I don’t always write a “beginning of the school year” post and when I do, it’s usually before school starts, some time in August, and not at the end of the second week of classes. But here we are, at what seasonally always feels to me a lot more like the start of the new year than January.
This is the start of my 25th year at EMU. This summer, I selected another one of those goofy “thanks for your service” gifts they give out in five year increments. Five years ago, I picked out a pretty nice casserole dish; this time, I picked out a globe, one which lights up.
I wrote a new school year post like this was in 2021, and back then, I (briefly) contemplated the faculty buyout offer. “Briefly” because as appealing as it was at the time to leave my job behind, there’s just no way I could afford it and I’m not interested in starting some kind of different career. But here in 2023, I’m feeling good about getting back to work. Maybe it’s because I had a busy summer with lots of travel, some house guests, and a touch of Covid. After all of that, it’s just nice to have a change of pace and get back to a job. Or maybe it’s because (despite my recent case) we really are “past” Covid in the sense that EMU (like everywhere else) is no longer going through measures like social distancing, check-ins noting you’re negative, vax cards, free testing, etc. etc. This is not to say Covid is “over” of course because it’s still important for people to get vaxxed and to test. And while I know the people I see all the time who are continuing to wear masks everywhere think lowering our defenses to Covid is foolish and it is true that cases right now are ticking up, the reality is Covid has become something more or less like the flu: it can potentially kill you, sure, but it is also one of those things we have to live with.
Normally in these kinds of new school year posts, I mention various plans and resolutions for the upcoming year. I have a few personal and not unusual ones– lose weight, exercise more, read more, and so on– but I don’t have any goals that relates to work. I’m not involved in any demanding committees or other service things, and I’d kind of like to keep it that way. I’m also not in the midst of any scholarly projects, and I can’t remember the last time that was the case. And interestingly (at least for me), I don’t know if I’ll be doing another scholarly project at this point. Oh, I will go to conferences that are in places I want to visit, and I’ll keep blogging about AI and other academic-like things I find interesting. That’s a sort of scholarship, I suppose. I’d like to write more commentaries for outlets like IHE or CHE, maybe also something more MSM. But writing or editing another book or article? Meh.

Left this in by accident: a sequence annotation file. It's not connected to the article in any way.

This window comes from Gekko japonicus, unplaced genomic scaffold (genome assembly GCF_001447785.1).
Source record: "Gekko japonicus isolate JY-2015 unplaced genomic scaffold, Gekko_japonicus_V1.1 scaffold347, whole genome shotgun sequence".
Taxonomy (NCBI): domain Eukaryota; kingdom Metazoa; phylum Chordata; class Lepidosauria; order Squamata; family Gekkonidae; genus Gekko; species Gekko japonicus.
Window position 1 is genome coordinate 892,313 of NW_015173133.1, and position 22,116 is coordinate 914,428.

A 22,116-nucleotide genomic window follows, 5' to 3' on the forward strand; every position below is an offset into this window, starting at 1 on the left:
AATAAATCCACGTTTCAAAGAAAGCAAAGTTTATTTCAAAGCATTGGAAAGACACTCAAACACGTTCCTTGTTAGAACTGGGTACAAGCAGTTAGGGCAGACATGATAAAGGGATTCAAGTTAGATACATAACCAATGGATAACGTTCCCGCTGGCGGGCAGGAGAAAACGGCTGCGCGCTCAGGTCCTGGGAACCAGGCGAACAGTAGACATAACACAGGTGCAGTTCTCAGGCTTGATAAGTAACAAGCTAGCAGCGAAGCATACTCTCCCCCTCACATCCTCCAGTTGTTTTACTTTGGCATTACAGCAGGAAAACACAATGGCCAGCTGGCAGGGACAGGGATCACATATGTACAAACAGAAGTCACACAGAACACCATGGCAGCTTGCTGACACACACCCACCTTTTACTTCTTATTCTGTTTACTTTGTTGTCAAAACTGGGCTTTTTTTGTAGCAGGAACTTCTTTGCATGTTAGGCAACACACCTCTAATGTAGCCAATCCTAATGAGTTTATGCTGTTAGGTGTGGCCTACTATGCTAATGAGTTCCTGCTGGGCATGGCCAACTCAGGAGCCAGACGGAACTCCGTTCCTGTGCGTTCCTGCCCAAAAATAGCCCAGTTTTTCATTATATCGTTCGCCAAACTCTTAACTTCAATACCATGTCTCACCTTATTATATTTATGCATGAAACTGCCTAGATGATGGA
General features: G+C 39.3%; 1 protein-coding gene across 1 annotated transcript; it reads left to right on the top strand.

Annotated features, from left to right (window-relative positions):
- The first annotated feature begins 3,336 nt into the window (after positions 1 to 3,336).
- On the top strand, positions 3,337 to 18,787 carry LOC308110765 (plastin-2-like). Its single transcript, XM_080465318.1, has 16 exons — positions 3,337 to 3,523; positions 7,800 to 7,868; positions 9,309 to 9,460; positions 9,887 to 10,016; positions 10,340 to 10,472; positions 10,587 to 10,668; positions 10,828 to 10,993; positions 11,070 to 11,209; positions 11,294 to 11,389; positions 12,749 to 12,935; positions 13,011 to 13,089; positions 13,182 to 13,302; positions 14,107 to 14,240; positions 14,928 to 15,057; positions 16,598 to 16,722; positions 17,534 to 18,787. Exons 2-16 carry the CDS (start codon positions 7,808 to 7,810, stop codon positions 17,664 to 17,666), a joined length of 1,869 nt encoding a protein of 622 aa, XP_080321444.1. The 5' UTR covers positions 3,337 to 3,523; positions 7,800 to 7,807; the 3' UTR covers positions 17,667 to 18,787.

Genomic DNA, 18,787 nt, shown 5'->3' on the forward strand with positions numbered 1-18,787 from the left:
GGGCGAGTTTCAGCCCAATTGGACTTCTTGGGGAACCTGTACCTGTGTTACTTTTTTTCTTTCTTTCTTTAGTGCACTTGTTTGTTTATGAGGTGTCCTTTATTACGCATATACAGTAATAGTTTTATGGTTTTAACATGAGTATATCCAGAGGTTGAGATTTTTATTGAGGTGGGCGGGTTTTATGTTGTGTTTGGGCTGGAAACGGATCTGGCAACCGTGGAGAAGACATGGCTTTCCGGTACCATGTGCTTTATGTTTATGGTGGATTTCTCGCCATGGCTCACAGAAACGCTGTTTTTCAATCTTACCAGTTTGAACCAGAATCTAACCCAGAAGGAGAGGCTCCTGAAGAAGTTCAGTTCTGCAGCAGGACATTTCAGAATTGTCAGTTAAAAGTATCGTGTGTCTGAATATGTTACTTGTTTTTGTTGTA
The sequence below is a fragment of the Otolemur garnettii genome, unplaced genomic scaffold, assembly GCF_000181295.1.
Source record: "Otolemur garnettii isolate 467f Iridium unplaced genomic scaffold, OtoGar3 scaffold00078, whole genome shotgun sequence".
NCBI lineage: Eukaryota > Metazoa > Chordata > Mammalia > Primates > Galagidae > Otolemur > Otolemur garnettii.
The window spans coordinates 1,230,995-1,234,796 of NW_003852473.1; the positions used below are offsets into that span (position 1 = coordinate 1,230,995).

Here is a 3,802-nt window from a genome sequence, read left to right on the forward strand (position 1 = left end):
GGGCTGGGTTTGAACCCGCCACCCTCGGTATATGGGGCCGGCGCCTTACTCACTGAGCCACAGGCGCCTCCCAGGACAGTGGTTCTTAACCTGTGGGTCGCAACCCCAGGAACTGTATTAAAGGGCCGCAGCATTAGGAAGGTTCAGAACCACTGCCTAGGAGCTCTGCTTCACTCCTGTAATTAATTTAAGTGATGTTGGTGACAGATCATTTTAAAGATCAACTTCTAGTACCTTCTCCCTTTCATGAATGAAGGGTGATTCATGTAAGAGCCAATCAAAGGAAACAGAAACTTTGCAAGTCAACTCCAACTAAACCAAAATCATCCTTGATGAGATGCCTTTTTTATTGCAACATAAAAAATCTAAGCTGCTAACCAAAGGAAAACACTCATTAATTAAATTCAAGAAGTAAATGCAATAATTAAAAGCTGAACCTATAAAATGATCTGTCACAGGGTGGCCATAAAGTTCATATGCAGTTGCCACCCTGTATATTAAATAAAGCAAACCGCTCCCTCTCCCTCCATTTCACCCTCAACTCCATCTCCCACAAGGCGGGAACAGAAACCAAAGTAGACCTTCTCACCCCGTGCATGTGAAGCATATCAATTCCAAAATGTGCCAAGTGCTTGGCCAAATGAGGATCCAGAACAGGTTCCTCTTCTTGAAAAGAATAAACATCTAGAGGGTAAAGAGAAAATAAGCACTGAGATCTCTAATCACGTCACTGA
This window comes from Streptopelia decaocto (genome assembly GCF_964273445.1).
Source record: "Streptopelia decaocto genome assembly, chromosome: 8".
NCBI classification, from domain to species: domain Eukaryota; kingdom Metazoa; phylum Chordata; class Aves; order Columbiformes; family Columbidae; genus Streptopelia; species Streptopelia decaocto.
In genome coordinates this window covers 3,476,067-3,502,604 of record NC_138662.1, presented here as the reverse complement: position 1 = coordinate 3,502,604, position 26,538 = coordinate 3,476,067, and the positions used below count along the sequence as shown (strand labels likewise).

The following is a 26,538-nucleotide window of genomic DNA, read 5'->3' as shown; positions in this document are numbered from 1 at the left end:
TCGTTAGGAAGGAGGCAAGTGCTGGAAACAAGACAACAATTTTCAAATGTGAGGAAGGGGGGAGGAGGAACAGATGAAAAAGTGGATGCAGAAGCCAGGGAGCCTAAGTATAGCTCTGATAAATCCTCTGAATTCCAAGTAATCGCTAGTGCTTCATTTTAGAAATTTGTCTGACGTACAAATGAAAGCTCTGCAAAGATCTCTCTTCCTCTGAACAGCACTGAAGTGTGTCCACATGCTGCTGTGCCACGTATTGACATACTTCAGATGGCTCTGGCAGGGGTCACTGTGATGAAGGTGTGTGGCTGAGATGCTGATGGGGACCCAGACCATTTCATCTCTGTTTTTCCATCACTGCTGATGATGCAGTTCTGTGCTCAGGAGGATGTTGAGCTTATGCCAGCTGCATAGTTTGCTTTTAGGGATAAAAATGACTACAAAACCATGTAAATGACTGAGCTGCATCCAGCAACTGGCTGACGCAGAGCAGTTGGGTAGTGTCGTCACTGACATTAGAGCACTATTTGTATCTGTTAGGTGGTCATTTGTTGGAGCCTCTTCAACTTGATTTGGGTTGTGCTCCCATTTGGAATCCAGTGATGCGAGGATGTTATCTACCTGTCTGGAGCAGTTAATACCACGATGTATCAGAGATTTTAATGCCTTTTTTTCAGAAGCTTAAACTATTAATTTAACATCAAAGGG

(Note that this could all change on a dime.)
So that leaves teaching as my only focus as far as “the work” goes. I suppose that isn’t that unusual since even when I’ve got a lot going on in terms of scholarly projects and service obligations, teaching is still the bulk of my job. I’ll have plenty to do this semester because I’ve got three different classes (with three different preps), and one of them is a new class I’m sort of/kind of making up as I go.
Still, it feels a little different. I’ve always said that if being a professor just involved teaching my classes– that is, no real service or scholarly obligations– then that wouldn’t be too hard of a job. I guess I’ll get to test that this term.